Enterprise Architecture

Security Information

Marketing Information

The TrendSpot


The News – 04/05/01

Court Decision Limits Patent Rights

Late last November, of the U.S. Court of Appeals for the Federal Circuit set aside the “doctrine of equivalents,” which grants broader protection and rights to patent holders.


The decision in Festo v. Shoketsu Kinzoku Koygo Kabushiki trims a legal principle that once let inventors claim rights to ideas beyond the scope of their patents.  Patent holders were able to claim patent violation against any product that performed an equivalent function of the patented product. As a result of the decision, however, any changes or additions to the initial filing would not be protected under the doctrine of equivalents. The ruling is retroactive, throwing open the whole body of patent legal decisions to new scrutiny.


Critics of the decision say it could encourage a rash of copycat products and mean millions of dollars of lost revenue for patent holders. Especially hurt could be the high tech industry, which relies heavily on patent protection to maintain competitive edge.


The decision’s supports claim it will force companies to be more precise in patent claims by closing one of the loopholes in patent law.


Festo has hired former Whitewater prosecutor Kenneth Starr to represent them in a Supreme Court appeal. But plenty of damage could be done by the time the High Court agrees to hear the case. Already the decision is being cited as precedent, and a least one patent claim has been overturned as a result.


Business owners who rely on patents to protect their products and processes need to be aware of this decision and consider amending their patents to specifically rule out copycat products. 





Get an MIT Education on the Web – Free!

One of my sayings is: “On the Internet, everything devolves to free.” This story proves this maxim, and how! Thanks to OpenCourseWare, a new plan out of MIT, over the next decade you’ll be able to go to MIT over the Web. Well, you may say, plenty of schools offer distance learning; what’s the big deal? The big deal is, MIT will make all of their course material, including class lectures, reading lists, exams and videos, available on Web for free. You will be able to essentially audit an MIT education. It’s going to cost MIT about $100 million to do this, and it will be voluntary: up to each professor’s discretion. Of course, you won’t get college credit or a degree, but, hey, it’s not the letters that count, right?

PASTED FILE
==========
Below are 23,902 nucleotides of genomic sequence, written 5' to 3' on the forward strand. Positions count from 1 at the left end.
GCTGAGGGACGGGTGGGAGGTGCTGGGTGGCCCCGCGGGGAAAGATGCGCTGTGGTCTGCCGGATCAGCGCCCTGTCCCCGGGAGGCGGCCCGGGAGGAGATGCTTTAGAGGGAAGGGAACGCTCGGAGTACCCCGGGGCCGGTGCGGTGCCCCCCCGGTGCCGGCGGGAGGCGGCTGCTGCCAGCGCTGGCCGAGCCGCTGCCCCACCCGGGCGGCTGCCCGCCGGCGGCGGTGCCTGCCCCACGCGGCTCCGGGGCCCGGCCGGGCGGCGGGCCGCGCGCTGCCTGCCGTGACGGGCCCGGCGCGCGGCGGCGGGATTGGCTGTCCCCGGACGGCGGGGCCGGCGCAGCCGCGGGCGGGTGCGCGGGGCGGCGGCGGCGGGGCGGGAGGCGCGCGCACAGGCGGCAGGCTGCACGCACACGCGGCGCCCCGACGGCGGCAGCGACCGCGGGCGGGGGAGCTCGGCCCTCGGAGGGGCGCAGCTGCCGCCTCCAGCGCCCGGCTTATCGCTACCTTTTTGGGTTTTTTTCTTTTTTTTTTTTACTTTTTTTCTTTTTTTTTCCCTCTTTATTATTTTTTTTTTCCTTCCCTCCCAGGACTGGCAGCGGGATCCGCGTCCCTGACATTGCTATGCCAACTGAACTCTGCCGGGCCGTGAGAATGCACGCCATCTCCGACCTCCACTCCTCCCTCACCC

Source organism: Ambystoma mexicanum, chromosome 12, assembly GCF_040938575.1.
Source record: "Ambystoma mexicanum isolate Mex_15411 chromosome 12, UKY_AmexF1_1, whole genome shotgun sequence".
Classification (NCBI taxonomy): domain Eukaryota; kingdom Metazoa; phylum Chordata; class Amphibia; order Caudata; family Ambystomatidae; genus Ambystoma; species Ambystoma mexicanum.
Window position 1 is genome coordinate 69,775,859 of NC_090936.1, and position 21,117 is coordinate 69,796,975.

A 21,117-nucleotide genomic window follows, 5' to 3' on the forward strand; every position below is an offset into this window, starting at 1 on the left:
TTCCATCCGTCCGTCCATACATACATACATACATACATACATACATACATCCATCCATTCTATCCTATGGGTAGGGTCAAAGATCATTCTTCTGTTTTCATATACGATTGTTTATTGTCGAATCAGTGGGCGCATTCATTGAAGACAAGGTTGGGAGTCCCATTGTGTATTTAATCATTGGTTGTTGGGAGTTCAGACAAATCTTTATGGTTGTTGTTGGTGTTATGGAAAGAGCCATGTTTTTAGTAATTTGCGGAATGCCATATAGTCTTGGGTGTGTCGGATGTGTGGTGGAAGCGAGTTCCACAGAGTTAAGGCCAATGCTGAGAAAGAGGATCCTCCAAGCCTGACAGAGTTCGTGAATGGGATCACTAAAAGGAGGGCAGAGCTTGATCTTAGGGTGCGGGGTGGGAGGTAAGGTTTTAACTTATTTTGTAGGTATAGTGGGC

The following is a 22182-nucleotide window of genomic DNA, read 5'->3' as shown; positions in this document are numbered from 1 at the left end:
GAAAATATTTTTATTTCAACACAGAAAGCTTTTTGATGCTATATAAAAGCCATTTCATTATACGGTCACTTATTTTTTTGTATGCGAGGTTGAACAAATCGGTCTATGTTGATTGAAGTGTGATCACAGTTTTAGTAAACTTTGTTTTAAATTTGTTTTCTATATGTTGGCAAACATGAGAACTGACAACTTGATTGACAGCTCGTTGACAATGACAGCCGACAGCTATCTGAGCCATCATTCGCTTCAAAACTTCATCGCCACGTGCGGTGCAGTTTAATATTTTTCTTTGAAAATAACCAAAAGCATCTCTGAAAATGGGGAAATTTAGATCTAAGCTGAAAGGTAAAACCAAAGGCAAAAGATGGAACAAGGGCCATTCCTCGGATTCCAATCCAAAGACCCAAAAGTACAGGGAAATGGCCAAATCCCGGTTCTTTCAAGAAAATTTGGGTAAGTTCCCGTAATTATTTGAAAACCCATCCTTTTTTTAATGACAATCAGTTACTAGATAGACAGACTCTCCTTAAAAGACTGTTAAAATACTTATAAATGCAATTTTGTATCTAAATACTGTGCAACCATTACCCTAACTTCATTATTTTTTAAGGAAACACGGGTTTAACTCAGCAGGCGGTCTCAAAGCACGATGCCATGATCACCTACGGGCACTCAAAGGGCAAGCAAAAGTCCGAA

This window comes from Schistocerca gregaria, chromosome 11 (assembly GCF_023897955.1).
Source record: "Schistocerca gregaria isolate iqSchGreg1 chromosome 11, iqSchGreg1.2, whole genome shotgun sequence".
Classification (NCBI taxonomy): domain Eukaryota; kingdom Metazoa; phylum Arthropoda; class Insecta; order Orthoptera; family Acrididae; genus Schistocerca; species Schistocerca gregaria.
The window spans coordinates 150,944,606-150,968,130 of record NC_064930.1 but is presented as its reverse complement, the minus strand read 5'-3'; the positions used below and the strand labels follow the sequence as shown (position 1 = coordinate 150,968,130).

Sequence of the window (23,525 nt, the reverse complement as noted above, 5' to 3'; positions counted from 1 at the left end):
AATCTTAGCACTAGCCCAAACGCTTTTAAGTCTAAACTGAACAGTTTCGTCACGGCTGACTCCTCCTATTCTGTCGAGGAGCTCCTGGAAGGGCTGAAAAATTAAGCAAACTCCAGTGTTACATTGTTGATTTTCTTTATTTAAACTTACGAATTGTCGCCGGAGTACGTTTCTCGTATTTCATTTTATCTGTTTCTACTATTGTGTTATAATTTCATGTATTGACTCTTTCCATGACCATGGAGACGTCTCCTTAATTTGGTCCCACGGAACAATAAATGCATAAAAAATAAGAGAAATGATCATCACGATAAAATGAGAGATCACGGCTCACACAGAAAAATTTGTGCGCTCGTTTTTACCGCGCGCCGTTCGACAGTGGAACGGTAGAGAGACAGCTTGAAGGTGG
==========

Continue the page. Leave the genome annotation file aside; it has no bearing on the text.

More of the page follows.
According to President Charles M. Vest, the university's president, MIT is not worried about students opting to avoid the $26,000 in tuition. “Our central value is people and the human experience of faculty working with students in classrooms and laboratories, and students learning from each other, and the kind of intensive environment we create in our residential university. . . This is a natural fit to what the Web is really all about. We've learned this lesson over and over again. You can't have tight, closed-up systems. We've tried to open up software infrastructure in a variety of ways and that's what unleashed the creativity of software developers; I think the same thing can happen in education.”


As laudable as MIT’s effort is, one wonders about the various intellectual property challenges, and the possible “MIT aftermarket” that might spring up, repackaging the courseware. In any event, any business whose core purpose is online learning must be quaking in its boots at the possibility that this sort of thing might catch on.



New York Times (registration required)



Return to Mike’s Take 

Copyright © 2002, StratVantage Consulting, LLC. All rights reserved.

Please send all comments to .